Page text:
Villaraigosa Comments on Car Seizures
The change in question is a draft proposal, according to a deputy mayor
Updated 6:14 AM PDT, Tue, Nov 22, 2011
To view this video you must to have Flash Player 9.0 or later installed. Click to download the most recent version of Flash.
Los Angeles Mayor Antonio Villaraigosa said he would stop 30-day impounds for first-time offenders and for those without a license, LA Weekly reported Monday. However, a deputy mayor confirmed such legislation is a ways down the pipeline.
Villaraigosa reportedly discussed the topic during a recent interview with La Opinion, which has yet to be published.
Deputy Mayor Peter Sanders told NBC4 News there is merely a draft proposal regarding impounds that would parallel current legislation regarding car seizures at DUI checkpoints.
Immigrant advocacy groups have long argued discrimination by law enforcement against illegal immigrants who are unable to obtain a valid drivers’ license, however need a car to get to work.
The groups have said that police most often place DUI checkpoints in predominantly lower-class areas, where a large amount of undocumented immigrants reside.
Last year a state law was passed that allows sober but unlicensed drivers an alternative to a 30-day impound of their vehicle at checkpoints.
Enforcement officials were sharply against the law that will allow the drivers to relinquish control of their car to a licensed passenger instead of being towed.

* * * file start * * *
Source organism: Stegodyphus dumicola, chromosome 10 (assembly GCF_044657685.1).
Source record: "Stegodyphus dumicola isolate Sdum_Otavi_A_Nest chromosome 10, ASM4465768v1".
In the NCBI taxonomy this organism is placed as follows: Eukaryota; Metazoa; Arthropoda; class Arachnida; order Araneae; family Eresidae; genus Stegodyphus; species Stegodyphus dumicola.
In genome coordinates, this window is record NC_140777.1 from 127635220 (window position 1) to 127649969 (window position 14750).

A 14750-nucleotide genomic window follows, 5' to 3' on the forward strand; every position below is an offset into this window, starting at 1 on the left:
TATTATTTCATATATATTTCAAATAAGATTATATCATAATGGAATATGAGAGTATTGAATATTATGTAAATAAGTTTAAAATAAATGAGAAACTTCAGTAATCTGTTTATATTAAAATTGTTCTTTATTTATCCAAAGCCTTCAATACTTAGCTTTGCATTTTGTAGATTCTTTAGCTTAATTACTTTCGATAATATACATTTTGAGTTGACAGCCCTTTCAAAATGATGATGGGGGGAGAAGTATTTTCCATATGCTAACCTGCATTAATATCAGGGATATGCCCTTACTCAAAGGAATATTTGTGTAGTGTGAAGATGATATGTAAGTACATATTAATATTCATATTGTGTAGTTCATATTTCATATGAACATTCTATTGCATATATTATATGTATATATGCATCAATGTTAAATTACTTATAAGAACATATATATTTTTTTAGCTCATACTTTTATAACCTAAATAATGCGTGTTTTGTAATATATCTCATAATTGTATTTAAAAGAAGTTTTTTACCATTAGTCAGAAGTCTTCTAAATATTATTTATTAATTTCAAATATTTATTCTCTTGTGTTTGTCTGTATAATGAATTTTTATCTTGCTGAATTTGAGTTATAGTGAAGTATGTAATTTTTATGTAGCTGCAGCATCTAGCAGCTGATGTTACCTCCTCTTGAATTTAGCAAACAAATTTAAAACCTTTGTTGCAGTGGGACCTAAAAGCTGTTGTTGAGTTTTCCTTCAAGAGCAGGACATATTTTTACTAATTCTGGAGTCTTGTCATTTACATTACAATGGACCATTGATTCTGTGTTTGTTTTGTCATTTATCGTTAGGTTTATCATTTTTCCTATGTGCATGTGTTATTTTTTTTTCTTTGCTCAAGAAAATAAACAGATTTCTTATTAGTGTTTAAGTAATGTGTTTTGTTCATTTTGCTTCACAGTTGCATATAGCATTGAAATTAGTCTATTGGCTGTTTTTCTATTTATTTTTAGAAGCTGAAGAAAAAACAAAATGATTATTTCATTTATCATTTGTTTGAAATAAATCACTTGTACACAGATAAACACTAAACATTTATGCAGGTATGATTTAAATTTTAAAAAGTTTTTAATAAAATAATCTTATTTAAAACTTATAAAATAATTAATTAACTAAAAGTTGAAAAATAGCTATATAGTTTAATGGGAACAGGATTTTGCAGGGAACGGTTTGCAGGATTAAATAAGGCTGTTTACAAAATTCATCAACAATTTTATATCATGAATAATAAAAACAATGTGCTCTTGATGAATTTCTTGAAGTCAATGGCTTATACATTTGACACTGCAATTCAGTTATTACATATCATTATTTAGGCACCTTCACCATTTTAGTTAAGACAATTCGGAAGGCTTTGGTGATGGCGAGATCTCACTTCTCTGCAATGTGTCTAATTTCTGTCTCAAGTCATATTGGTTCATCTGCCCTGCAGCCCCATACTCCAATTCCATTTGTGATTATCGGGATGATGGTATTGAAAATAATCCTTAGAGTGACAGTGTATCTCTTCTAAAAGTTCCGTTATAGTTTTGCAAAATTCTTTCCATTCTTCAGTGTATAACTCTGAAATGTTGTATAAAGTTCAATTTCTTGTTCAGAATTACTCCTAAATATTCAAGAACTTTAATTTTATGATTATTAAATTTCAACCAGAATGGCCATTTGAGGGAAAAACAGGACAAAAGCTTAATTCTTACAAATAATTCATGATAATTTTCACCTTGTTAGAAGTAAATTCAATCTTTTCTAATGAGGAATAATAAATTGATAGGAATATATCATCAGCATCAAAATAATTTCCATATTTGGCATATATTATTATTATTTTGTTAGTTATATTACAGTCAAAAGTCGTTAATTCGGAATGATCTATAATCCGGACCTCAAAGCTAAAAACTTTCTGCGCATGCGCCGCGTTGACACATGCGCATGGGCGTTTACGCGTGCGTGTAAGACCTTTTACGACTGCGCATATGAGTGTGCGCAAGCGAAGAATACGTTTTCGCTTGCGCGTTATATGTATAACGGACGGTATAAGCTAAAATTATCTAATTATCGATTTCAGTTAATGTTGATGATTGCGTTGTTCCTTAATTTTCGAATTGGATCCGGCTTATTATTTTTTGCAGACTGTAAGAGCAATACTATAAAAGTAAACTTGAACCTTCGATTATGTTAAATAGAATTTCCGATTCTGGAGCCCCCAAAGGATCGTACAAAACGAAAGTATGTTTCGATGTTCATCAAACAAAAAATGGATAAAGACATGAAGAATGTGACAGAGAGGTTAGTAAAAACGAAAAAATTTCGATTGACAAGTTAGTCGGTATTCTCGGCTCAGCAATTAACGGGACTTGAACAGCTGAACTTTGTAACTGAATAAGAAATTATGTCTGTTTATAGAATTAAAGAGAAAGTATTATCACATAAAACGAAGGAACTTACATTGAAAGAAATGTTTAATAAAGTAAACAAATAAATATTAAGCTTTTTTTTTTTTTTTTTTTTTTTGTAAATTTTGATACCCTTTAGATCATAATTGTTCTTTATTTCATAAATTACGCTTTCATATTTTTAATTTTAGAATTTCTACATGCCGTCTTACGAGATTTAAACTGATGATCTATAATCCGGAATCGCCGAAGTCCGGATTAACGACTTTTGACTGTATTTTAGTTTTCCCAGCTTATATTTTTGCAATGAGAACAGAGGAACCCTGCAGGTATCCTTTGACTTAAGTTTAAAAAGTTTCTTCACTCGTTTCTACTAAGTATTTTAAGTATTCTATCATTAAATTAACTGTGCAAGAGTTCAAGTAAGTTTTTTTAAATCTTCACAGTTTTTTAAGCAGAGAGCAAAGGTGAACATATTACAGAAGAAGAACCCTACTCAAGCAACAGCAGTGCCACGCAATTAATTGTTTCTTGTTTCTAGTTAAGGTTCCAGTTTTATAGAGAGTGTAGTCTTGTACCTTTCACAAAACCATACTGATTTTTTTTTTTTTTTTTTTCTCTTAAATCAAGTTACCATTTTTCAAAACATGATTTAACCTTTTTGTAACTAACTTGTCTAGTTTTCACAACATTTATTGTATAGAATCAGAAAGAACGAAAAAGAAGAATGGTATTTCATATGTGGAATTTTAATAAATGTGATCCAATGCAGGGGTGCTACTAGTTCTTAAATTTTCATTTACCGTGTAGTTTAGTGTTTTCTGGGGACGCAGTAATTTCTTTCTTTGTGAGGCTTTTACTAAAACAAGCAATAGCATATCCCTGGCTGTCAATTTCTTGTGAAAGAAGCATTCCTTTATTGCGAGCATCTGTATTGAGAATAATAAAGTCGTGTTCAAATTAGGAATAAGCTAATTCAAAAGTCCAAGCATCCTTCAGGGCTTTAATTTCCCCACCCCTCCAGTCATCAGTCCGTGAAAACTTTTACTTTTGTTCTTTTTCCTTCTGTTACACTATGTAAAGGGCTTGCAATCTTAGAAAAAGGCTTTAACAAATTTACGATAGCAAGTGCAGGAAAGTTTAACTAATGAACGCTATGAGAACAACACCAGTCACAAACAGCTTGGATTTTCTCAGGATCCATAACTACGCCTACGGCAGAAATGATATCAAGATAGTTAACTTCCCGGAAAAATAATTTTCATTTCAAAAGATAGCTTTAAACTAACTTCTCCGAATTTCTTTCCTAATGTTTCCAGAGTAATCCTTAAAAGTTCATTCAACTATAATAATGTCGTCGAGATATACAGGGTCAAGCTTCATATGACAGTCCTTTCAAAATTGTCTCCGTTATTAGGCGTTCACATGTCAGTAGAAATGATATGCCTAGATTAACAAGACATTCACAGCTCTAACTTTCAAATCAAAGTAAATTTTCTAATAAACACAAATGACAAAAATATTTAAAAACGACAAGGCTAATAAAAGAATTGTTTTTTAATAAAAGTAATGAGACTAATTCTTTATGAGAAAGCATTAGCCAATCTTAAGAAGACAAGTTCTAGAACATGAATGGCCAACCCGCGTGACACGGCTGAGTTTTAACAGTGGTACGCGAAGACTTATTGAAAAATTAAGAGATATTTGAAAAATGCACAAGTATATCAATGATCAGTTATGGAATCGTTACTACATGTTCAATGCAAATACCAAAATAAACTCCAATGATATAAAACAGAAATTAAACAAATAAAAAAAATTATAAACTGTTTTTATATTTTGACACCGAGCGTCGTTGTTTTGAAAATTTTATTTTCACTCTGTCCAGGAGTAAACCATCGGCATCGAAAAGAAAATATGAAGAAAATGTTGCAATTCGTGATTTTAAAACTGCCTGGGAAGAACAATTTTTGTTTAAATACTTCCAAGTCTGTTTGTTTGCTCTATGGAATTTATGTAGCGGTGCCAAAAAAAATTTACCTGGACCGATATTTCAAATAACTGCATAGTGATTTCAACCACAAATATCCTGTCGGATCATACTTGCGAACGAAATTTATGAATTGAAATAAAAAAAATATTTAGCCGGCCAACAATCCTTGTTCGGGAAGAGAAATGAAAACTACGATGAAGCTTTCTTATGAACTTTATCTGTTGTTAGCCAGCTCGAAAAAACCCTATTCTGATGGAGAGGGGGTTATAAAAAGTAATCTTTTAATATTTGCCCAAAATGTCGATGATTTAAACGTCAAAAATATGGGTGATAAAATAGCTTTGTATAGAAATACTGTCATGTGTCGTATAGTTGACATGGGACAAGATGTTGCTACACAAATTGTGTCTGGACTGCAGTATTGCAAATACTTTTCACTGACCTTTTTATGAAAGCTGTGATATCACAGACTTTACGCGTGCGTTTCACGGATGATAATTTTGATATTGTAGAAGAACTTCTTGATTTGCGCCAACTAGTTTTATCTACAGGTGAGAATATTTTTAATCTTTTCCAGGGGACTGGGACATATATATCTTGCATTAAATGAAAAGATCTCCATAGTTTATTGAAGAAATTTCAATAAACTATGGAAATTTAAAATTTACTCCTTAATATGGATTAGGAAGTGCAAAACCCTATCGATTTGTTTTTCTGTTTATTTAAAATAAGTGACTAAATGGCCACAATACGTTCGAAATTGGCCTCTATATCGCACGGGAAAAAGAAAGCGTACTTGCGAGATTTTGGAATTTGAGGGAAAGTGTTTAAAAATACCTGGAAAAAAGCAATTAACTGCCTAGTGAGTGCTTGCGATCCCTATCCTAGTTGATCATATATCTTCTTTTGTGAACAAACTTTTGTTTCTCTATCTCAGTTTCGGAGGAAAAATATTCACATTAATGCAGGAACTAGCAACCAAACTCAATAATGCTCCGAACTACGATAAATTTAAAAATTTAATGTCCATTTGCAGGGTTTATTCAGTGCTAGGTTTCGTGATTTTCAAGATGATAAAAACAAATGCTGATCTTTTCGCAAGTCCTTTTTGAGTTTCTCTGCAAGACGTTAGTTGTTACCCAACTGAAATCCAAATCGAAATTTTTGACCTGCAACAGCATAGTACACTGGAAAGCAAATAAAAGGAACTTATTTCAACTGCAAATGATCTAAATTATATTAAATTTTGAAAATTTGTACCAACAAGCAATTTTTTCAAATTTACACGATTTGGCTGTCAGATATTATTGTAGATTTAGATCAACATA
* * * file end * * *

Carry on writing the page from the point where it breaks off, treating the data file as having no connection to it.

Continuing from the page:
“The value and wisdom of impounding vehicles driven by unlicensed drivers is twofold,” said Paul Weber, president of the Los Angeles Police Protective League, in a statement released Monday.
“First, an unlicensed driver willing to ignore the law is, at least temporarily, less likely to further violate this law because he or she will not have access to the impounded vehicle,” he said.
“Second, the cost and inconvenience of recovering an impounded vehicle discourages people without licenses from driving. That is precisely why the state legislature enacted the 30-day hold law.”
Drivers still face a fine under the law that goes into effect in January.
Regarding the mayor’s reported comment to La Opinion, Weber said it puts “politics above public safety.”
“This new policy will result in innocent people being injured and killed,” he said. “It is a sad day for Los Angeles residents because the mayor is directing the LAPD to purposely not enforce a state law designed to protect public safety.”
First Published: Nov 21, 2011 9:49 PM PDT